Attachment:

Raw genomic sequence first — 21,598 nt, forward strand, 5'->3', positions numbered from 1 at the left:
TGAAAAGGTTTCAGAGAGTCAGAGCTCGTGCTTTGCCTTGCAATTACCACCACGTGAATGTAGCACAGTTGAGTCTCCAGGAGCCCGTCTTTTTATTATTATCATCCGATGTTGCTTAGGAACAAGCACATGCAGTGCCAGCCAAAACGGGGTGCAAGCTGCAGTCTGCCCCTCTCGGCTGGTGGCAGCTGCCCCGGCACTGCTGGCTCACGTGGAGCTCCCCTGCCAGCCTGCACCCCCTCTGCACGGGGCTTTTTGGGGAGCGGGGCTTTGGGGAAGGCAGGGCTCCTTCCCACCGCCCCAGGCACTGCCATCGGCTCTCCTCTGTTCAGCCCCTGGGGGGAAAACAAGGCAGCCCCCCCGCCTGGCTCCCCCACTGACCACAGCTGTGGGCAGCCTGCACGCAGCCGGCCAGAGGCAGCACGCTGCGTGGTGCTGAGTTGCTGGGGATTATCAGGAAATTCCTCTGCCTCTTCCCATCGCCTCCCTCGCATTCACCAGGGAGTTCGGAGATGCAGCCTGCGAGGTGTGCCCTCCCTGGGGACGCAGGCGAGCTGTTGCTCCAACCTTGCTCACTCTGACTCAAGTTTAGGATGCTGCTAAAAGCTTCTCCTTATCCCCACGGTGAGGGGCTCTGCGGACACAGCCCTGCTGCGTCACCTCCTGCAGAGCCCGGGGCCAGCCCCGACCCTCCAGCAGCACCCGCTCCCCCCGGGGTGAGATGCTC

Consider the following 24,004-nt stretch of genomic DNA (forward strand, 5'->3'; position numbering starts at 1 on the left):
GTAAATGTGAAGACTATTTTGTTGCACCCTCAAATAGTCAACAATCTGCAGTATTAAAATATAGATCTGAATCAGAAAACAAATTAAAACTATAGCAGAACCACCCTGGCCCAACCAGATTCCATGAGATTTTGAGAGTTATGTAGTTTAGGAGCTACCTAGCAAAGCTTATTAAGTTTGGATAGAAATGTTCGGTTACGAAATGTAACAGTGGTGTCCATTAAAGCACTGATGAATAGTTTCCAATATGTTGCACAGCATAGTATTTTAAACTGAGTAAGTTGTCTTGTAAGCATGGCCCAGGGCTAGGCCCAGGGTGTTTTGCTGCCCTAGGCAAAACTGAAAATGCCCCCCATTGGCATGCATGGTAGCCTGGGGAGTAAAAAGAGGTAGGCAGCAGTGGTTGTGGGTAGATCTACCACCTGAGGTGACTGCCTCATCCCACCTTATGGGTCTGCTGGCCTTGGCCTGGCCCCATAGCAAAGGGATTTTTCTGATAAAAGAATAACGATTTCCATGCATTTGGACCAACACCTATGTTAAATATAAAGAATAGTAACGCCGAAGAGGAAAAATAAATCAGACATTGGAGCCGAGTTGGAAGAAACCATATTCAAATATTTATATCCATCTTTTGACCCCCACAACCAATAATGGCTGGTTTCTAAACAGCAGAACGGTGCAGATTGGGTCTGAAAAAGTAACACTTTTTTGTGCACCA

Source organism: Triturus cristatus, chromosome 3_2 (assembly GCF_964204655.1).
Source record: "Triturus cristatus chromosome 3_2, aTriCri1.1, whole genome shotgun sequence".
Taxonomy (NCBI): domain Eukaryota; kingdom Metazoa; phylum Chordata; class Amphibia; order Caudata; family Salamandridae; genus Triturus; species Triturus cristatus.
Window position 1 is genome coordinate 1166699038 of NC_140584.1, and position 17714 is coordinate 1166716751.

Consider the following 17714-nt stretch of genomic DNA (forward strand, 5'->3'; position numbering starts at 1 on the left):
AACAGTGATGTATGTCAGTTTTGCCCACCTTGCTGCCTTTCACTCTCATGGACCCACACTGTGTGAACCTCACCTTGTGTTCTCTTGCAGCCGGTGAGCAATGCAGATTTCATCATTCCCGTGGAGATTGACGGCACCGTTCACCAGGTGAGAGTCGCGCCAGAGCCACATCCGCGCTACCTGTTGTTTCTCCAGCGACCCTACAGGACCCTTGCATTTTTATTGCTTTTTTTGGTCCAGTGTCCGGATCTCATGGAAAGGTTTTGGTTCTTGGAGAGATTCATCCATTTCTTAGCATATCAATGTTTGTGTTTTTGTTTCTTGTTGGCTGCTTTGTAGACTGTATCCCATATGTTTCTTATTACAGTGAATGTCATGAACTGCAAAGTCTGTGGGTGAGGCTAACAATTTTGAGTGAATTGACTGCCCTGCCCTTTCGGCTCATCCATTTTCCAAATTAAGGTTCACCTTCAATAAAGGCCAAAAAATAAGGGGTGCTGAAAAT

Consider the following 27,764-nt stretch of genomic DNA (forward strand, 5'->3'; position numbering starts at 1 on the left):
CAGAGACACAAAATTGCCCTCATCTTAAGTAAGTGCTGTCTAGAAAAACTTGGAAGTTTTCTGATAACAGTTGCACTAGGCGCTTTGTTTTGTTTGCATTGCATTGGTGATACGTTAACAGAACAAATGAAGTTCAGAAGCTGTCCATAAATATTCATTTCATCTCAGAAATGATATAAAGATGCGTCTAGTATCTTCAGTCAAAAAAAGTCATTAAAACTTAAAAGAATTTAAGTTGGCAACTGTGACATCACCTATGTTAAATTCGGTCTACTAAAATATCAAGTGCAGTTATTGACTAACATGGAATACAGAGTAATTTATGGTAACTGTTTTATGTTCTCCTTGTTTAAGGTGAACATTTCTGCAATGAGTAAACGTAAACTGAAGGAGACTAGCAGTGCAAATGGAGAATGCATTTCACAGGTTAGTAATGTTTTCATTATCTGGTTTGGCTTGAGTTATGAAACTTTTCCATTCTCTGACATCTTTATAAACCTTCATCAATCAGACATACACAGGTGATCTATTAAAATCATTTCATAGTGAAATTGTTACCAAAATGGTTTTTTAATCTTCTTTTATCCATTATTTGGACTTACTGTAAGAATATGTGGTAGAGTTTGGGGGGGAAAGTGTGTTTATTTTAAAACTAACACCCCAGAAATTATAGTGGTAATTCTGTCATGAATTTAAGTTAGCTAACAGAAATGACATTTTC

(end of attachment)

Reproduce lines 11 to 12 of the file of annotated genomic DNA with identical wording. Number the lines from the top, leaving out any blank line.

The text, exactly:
Consider the following 27,764-nt stretch of genomic DNA (forward strand, 5'->3'; position numbering starts at 1 on the left):
CAGAGACACAAAATTGCCCTCATCTTAAGTAAGTGCTGTCTAGAAAAACTTGGAAGTTTTCTGATAACAGTTGCACTAGGCGCTTTGTTTTGTTTGCATTGCATTGGTGATACGTTAACAGAACAAATGAAGTTCAGAAGCTGTCCATAAATATTCATTTCATCTCAGAAATGATATAAAGATGCGTCTAGTATCTTCAGTCAAAAAAAGTCATTAAAACTTAAAAGAATTTAAGTTGGCAACTGTGACATCACCTATGTTAAATTCGGTCTACTAAAATATCAAGTGCAGTTATTGACTAACATGGAATACAGAGTAATTTATGGTAACTGTTTTATGTTCTCCTTGTTTAAGGTGAACATTTCTGCAATGAGTAAACGTAAACTGAAGGAGACTAGCAGTGCAAATGGAGAATGCATTTCACAGGTTAGTAATGTTTTCATTATCTGGTTTGGCTTGAGTTATGAAACTTTTCCATTCTCTGACATCTTTATAAACCTTCATCAATCAGACATACACAGGTGATCTATTAAAATCATTTCATAGTGAAATTGTTACCAAAATGGTTTTTTAATCTTCTTTTATCCATTATTTGGACTTACTGTAAGAATATGTGGTAGAGTTTGGGGGGGAAAGTGTGTTTATTTTAAAACTAACACCCCAGAAATTATAGTGGTAATTCTGTCATGAATTTAAGTTAGCTAACAGAAATGACATTTTC